Payment of dowry is illegal but polygamy is allowed. Those proposals are included in the new Marriage Bill released by the Commission for Implementation of the Constitution yesterday which seeks to introduce sweeping changes in the institution of marriage.

The Bill will legalize ‘come-we-stay’ arrangements.  “Where it is proved that a man and woman having capacity to marry have lived together openly for at least two years in such circumstances as to have acquired the reputation of being husband and wife, there shall be a rebuttable presumption that they were duly married,” says  article 7 of the Bill.

Thousands of people live together as married couples, especially in urban areas. If passed, this proposal will greatly assist those women and children who have in the past been disinherited on the death of their husbands and fathers because there had been no formal marriage. And for prospective in-laws who have commercialized dowry by demanding cash payments of up to Sh2 million, the Bill provides that there will be no legal provisions for a family or anyone to demand payment.

The proposed law defines dowry as “any payment of stock, goods, money or other property made or promised in consideration of an intended marriage.” It therefore applies both to payment of bride price, and to the dowry brought by a bride to a new husband.

Article 54 provides that “An agreement to give dowry, whether made before or after the commencement of this Act, shall not be enforceable as a contract and the breach of any such agreement shall not give rise to any remedies for breach of contract.”  

An attempt to recover dowry will not even be admissible in court. Article 55 states, "no action may be brought for the return of dowry whether in whole or in part."

On polygamy, the Bill provides that if you are in a monogamous marriage, the status quo should remain. Men presently in a recognized monogamous marriage cannot convert to polygamous status.

However, unmarried men have the option of entering a monogamous or polygamous marriage. At the time of marrying, the groom can indicate that the marriage could be potentially polygamous which would give him a right to get married to other women.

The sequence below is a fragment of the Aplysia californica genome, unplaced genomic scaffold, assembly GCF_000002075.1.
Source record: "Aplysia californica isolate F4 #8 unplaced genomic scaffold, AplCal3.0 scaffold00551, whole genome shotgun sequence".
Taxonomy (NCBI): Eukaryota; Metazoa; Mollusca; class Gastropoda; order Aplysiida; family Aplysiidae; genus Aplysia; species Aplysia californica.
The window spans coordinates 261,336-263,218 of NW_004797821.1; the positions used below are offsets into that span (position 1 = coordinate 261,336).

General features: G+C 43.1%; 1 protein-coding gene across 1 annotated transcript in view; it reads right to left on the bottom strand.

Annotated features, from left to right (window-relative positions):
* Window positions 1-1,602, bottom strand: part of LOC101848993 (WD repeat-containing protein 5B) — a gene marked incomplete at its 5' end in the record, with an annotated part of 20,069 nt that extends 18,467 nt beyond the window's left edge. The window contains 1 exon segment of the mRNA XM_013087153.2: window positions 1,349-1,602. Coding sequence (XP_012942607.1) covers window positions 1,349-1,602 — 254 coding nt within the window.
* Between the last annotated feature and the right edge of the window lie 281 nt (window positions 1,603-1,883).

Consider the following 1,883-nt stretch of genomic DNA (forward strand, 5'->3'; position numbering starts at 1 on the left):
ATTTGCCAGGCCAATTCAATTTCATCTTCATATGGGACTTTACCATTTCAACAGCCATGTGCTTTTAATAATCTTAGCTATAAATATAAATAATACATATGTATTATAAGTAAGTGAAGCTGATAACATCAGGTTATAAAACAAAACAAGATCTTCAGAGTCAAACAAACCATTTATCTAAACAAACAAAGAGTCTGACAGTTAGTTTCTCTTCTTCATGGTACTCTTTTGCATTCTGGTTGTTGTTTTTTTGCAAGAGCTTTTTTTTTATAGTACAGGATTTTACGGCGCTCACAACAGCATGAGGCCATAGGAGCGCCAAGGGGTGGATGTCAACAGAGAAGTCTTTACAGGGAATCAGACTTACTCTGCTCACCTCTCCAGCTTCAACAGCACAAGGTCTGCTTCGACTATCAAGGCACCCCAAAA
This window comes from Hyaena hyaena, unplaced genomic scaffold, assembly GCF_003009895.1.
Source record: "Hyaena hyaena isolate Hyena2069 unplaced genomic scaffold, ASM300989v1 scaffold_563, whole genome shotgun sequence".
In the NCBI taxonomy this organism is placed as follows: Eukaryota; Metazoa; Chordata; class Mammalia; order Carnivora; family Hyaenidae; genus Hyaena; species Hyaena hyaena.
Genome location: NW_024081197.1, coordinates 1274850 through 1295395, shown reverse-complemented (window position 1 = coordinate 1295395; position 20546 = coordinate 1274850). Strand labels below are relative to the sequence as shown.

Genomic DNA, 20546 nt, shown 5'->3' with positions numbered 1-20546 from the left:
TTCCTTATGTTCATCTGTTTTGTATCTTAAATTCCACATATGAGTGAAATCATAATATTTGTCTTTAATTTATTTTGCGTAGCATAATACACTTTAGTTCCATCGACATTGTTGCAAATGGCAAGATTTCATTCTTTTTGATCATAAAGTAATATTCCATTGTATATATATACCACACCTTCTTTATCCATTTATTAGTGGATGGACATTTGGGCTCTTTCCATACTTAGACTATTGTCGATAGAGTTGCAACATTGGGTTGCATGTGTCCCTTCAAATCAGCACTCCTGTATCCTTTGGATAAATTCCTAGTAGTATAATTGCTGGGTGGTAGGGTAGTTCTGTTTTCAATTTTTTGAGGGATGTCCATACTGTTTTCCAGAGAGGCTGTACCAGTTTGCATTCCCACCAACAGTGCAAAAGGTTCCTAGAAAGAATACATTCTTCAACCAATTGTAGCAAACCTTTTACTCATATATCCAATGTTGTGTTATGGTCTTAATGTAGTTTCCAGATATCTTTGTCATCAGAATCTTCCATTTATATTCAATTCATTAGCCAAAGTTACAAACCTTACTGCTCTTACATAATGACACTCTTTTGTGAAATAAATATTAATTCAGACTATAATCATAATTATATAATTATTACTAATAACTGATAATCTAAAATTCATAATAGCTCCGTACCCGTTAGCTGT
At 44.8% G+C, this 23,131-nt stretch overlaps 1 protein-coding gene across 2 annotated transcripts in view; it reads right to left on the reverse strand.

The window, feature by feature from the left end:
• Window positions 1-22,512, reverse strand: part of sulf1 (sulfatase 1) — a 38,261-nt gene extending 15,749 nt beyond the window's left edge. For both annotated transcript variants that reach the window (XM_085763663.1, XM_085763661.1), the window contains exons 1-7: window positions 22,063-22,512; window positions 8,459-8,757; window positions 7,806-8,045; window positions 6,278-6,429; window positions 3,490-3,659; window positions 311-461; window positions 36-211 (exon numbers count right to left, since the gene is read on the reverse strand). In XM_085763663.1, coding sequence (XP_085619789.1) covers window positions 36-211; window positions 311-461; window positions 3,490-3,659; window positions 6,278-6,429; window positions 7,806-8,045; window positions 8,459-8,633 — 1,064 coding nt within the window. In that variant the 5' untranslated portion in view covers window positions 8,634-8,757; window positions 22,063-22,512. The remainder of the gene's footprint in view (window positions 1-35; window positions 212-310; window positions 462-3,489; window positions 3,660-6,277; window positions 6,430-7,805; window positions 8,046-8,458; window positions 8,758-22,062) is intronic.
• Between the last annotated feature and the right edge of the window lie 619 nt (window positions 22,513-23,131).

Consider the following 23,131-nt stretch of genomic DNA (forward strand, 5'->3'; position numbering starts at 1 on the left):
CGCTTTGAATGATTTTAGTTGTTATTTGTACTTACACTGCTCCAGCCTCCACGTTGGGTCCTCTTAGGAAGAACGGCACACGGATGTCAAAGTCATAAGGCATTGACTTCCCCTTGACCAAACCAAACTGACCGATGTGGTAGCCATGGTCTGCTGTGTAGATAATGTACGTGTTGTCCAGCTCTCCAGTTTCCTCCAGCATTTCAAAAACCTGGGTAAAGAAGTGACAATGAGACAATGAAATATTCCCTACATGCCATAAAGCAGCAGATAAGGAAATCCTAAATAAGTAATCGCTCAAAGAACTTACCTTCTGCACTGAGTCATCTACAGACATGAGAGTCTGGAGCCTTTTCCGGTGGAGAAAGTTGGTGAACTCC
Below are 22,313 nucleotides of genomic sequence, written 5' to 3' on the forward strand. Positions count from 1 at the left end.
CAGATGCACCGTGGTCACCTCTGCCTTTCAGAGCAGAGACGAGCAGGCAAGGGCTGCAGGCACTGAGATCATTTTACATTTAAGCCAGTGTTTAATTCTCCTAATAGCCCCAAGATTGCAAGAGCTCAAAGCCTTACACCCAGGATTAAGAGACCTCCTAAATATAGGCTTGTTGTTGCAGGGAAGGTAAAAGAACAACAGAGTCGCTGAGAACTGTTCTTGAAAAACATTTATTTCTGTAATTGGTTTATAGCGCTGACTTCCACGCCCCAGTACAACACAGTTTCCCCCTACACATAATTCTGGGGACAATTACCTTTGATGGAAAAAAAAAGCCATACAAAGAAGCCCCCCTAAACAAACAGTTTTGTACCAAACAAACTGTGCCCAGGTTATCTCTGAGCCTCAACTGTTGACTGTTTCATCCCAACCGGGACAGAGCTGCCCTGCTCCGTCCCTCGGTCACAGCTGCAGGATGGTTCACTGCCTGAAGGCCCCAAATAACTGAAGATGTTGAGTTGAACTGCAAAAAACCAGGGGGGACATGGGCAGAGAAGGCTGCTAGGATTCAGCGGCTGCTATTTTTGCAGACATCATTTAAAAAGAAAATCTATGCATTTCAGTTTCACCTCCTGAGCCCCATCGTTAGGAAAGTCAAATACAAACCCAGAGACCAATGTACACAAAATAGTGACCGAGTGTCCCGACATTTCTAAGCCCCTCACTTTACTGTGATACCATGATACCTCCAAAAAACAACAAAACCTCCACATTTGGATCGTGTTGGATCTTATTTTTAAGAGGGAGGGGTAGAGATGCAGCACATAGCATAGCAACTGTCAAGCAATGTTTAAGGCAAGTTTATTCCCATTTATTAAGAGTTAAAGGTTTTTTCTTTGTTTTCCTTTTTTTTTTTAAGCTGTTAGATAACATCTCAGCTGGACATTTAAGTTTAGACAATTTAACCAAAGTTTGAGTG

No limit is placed on the number of polygamous marriages a man can enter into although the Bill states, “No married woman shall, while her marriage subsists, contract another marriage.” If the spouses agree, a polygamous marriage can be altered to a monogamous marriage. The Bill bars those already in polygamous marriages from dumping or entering a monogamous marriage with just one wife.

The Marriage Bill  seeks to consolidate the various laws relating to marriage such as the Marriage Act, the Hindu Marriage and Divorce Act, the Mohammedan Marriage and Divorce Registration Act, African Christian Marriage and Divorce Act and the Subordinate Court (Separation and Maintenance) Act.

It clearly states that marriage shall be between a man and woman. A couple interested in getting married shall give the Registrar 21 days notice and indicate whether it will be a monogamous or potentially polygamous marriage.  Where the intended husband is already married, the names of existing wives should be indicated in the notice. A marriage may be contracted in civil form, under customary law, Islamic form, Hindu ceremonies or Christian rites.

Those marrying will have to sign three marriage certificates—one for the district registrar or Kadhi, one for the husband and one for the wife. Presently, couples sign two copies, one of which is left with the registrar.

The Bill further states that unless the parties are legally separated or divorced, either spouse shall have the responsibility to provide the other with accommodation, clothing, food and other necessities.

Either spouse will have authority to pledge the other spouse‘s credit, to borrow money in his or her name, or to use any of his or her money which is in his or her possession or under his or her control.

Either spouse will have authority to convert movable property of the partner into money, and use it, so far as that credit or money is required or used for the purchase of necessities for himself or herself and any children of the marriage. In doing so, the spouse is required to have regard to the other spouse‘s means and way of life. Penalties for infringing this Act include being imprisoned for five years, or a Sh20,000 fine, or both.


Comment on the article

This site uses Akismet to reduce spam. Learn how your comment data is processed.

This website uses cookies to improve your experience. We'll assume you're ok with this, but you can opt-out if you wish. Accept Read More

%d bloggers like this: